Pop culture obsessives writing for the pop culture obsessed.
Pop culture obsessives writing for the pop culture obsessed.

Voldemort "can't understand" what J.K. Rowling did to make us all so mad

Illustration for article titled Voldemort "can't understand" what J.K. Rowling did to make us all so mad
Photo: Dave M. Benett (Getty Images)

In a move that we can only assume will soon serve as the genesis of a brand new, bestselling fantasy franchiseHagrid And Voldemort And Nobody Fucking Else Do Some Wizard Shit, perhaps—Ralph Fiennes has opted out of the “Nothing!” he could have said, and instead voiced his sincere confusion as to why people are being so mean to his old pal J.K. Rowling. In an interview the actor gave to The Telegraph this week, Fiennes—who played He-Who-Could-Have-Just-Shut-Up in all the latter Harry Potter films—stated that “I can’t understand the vitriol directed at her. I can understand the heat of an argument, but I find this age of accusation and the need to condemn irrational. I find the level of hatred that people express about views that differ from theirs, and the violence of language towards others, disturbing.”

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And, really: If Ralph Fiennes is appalled by violence, verbal or otherwise, he should really check out the things people say and do to trans people, especially when goaded on by transphobic horseshit propagated by folks like Rowling, whose comments over the last year have tapped a consistent drumbeat alleging that trans women are not women, that trans men are not men, and that being trans is, like, some sort of highly convoluted ploy to gain access to women’s restrooms. Said doubling-and-tripling-down on these ideas has led to a wide number of people associated with the franchise—including Daniel Radcliffe, Emma Watson, and Rupert Grint—to issue clear statements that transphobia is reprehensible, and that believing people when they tell you who they are is key to treating people properly in this world.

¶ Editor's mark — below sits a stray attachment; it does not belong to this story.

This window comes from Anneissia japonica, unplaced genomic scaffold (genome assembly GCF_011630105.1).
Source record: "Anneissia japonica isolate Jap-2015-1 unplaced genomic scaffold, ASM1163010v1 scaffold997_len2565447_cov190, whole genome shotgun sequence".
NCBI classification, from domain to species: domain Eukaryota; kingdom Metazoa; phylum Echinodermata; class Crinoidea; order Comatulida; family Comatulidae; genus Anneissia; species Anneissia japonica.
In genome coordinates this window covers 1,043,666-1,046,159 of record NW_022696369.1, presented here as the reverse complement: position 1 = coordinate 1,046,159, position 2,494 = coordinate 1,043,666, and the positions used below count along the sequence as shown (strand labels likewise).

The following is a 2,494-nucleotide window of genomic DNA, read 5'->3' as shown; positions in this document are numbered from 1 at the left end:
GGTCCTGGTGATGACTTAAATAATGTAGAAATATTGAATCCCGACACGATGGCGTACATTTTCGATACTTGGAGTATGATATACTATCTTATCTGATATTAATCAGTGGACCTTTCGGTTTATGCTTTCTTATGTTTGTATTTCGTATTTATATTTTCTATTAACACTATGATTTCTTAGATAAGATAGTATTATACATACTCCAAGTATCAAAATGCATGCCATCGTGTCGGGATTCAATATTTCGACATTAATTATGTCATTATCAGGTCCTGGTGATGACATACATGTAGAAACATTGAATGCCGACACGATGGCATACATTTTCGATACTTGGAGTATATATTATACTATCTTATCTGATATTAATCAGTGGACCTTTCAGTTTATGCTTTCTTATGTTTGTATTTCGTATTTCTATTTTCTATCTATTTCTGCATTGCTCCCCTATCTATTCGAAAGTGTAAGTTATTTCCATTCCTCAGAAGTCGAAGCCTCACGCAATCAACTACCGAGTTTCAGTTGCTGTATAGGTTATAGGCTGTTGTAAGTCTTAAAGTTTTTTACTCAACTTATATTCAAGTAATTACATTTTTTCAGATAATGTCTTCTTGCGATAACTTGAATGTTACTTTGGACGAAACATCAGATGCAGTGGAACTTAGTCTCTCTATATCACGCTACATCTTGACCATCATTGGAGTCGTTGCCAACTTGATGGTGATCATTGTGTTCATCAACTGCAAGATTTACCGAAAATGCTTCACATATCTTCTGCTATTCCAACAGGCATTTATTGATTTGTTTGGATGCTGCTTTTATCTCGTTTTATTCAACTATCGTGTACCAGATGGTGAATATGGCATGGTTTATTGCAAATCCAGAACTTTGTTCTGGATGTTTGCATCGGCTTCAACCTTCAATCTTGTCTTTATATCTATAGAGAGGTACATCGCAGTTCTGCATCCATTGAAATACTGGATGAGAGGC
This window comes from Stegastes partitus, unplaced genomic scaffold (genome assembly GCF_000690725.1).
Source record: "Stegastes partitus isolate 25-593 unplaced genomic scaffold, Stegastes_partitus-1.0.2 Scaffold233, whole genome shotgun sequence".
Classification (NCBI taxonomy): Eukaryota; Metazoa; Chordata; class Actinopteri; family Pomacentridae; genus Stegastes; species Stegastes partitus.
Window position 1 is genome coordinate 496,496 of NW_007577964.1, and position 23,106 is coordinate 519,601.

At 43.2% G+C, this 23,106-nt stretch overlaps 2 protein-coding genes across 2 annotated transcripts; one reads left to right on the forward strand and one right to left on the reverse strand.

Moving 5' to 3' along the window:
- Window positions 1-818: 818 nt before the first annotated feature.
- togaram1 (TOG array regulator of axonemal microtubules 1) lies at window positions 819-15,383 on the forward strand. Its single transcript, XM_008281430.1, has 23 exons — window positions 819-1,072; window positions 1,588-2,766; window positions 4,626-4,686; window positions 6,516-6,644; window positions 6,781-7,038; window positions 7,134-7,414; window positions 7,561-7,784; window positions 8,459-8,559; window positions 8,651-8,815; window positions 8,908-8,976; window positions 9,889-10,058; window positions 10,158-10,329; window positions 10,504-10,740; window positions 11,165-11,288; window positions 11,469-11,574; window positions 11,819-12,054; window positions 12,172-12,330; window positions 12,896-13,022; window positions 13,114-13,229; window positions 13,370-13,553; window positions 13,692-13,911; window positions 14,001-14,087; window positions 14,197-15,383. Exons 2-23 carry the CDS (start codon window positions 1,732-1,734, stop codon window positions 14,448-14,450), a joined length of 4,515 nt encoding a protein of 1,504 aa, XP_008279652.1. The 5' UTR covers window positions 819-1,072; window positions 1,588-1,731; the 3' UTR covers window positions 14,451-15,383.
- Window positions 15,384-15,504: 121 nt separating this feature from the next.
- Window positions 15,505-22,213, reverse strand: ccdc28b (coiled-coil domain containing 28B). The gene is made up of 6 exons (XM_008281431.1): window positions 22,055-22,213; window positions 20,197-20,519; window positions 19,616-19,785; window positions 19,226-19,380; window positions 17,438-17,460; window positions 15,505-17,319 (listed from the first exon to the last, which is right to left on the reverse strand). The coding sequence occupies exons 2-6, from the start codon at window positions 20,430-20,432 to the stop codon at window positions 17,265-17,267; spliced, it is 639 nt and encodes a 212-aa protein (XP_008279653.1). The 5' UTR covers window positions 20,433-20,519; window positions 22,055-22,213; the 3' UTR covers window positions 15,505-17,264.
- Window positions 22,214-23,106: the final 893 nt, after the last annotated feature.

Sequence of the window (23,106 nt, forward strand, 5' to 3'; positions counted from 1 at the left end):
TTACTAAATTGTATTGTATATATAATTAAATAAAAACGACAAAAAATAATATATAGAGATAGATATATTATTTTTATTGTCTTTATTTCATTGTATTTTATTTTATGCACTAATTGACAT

Fiennes didn’t go into further detail on the matter—moving on to complaints about plays people won’t let him put on anymore, and talking up the eventual release of No Time To Die. But it’s clear from his comments that he views the issues surrounding Rowling as one of decorum and discourse rather than, say, human rights—i.e., “There’s no reason to be mean to someone just because they’re questioning your humanity or identity, as long as they do it in a polite way.” Still, though, good news for Rowling, who’s maintained the Death Eater vote once again. Huzzah.